With all the talk in Christian circles about worship, worship services, experiencing God through worship, and so on, you’d think the New Testament was full of such sentiment, too, right?
The idea that humanity was created to worship God, or that one day when we die we’ll all go to heaven and have one big worship party around the throne for endless ages is nowhere to be found in scripture. Even in the story of creation, where you might (rightly) assume we’d be given some view of God’s original intention for mankind, we find no such element. Strange, is it not? We do find some mention of eating and drinking, of walking, of bearing God’s image and exercising authority, but not a single word about worship. Nowhere does God say, “Adam, you are a worm of the dust and I am Almighty God. I have created you to worship me for who I am.”
And what about the New Testament? We Christians believe that God became flesh in the person of Jesus Christ. And though Jesus’ disciples were slow to grasp the significance of who He was, there were flashes of light here and there which helped them to see into the mystery surrounding this unconventional Rabbi in whose footsteps they were following.
So did they spend their days prostrated at his feet? Singing praises and chanting hallelujah as they swayed from side to side to the heavenly music? Actually, no. In all the gospels we only find one or two instances where it says “they worshipped him.” And in each of those moments their worship was a spontaneous response to some clear, heaven-sent revelation to their hearts concerning Christ.
Looking at my own life and relationship with the Lord, I find it to be very similar to this pattern. In all honesty I can think of only a few times when true, spontaneous worship has risen from my spirit unto the Lord. And each time it was in response to some sighting I’d just received of Christ.
For instance, I can take you back to the very moment and the spot on the bed where I was sitting in the room of a friend at college when I first said the word “hallelujah” in true and living response to a revelation of the Lord. It was during a time of fellowship as I sat listening to some brothers share about their experience of God. As one of them spoke it was like a light turned on inside my spirit-some connection was made-and I saw the Lord in a way I’d never seen Him before. Instantly, without thought, from hidden depths within me, worship arose and came out of my mouth in that word which I’d used rhetorically countless times before.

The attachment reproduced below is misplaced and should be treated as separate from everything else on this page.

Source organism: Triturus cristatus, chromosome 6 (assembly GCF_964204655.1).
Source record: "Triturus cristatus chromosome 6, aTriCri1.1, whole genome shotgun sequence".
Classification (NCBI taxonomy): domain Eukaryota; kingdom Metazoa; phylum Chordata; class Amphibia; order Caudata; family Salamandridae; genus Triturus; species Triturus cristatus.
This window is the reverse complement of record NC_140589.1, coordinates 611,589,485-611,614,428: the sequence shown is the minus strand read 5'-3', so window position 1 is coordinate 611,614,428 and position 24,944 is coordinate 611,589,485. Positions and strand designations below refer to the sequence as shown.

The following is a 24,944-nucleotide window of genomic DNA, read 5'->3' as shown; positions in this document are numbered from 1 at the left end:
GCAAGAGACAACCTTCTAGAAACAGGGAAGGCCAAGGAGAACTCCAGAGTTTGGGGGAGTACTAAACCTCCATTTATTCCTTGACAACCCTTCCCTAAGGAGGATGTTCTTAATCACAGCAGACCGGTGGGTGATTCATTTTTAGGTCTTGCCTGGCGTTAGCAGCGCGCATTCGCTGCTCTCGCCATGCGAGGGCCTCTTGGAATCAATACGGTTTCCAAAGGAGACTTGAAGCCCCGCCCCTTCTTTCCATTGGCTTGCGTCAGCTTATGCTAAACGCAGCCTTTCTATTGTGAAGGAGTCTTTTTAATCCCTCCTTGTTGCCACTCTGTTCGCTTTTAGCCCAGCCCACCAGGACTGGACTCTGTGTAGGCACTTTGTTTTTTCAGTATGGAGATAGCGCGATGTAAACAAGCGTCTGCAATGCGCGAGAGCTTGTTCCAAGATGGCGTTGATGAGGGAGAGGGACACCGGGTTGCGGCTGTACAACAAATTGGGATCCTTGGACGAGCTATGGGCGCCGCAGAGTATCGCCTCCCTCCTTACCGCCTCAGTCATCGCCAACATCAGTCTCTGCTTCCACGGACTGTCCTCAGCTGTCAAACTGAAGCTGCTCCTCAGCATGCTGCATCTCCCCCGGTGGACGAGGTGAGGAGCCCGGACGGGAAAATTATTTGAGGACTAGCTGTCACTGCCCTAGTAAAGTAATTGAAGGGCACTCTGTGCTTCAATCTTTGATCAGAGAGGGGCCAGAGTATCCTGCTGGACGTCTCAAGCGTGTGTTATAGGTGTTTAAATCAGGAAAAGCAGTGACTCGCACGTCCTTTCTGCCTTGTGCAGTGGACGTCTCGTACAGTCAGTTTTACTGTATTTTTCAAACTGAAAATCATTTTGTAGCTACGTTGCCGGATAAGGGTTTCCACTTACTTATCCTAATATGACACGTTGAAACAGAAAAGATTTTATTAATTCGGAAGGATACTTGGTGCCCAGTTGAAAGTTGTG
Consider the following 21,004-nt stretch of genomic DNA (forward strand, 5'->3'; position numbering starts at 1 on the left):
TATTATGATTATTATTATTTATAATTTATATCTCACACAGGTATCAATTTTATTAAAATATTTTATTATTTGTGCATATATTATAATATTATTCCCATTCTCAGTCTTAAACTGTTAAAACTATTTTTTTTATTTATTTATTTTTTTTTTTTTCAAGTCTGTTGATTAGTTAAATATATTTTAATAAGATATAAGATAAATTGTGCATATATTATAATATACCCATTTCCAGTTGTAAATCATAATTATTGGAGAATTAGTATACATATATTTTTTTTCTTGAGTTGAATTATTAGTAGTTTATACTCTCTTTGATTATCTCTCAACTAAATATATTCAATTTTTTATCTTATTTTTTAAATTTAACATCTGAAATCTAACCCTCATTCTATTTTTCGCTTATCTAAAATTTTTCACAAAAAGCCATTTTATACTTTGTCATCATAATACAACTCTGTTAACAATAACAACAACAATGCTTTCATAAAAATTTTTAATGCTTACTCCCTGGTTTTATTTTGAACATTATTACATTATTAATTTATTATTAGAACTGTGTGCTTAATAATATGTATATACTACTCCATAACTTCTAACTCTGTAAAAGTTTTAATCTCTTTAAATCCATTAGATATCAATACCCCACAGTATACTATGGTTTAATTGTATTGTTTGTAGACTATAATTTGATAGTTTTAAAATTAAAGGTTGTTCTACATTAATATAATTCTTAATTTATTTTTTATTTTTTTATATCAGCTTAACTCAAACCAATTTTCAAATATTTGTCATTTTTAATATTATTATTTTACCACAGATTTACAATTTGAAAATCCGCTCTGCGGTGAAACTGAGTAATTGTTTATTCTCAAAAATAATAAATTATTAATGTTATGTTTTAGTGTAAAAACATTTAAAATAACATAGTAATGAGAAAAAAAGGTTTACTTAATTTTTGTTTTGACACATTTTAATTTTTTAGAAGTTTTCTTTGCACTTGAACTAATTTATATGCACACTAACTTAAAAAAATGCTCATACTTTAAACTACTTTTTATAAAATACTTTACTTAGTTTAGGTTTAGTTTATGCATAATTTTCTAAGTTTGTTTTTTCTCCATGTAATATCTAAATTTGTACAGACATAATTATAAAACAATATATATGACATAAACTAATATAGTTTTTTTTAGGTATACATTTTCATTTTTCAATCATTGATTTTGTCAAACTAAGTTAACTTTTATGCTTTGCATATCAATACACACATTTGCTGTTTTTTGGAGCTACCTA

This is not to say I was never sincere in my attempts to “worship” God, or “press in” to His presence in all those church services from the past. I was, actually. But so much work remained to be done in me (and still does) in the way of what the writer to the Hebrews calls “dividing between soul and spirit.” I had no idea that the majority of my thoughts and feelings of connecting with God in those moments was taking place mostly in the realm of my soul, and therefore was very natural and not spiritual. Unfortunately, this is what so much of what passes for “worship” across the Christian world today seems to be based upon: A highly orchestrated emotional experience (or, for you thinkers out there, an intellectual experience) masquerading as fellowship with the living God.
The soul is an incredible thing, don’t get me wrong. Our minds are God-given. The intellect, the emotions, the will-all are wonderful in their proper place. But they are there to express the life of God residing in our spirit, not to be the source of our living themselves. This is where we all know so very little compared with what we ought to know. This, in fact, makes up a great deal of the Christian quest: learning to live by the life of God in our spirit rather than the natural life we each possess in ourselves. And what a long and arduous quest it is! But well worth the effort, if you ask me. I was never fully convinced I was connecting with God in those vaunted times of “worship” anyway, to tell you the truth. I strained and strived and tried my best, but deep down I knew I was really just practicing at faking it.
I hope what I’m trying to say with this post has come across clearly enough. Dividing between soul and spirit is not a topic that gets much airplay in the evangelical world today. I would love to open up a conversation among anyone out there who has anything to say in relation to the thoughts I’ve shared here.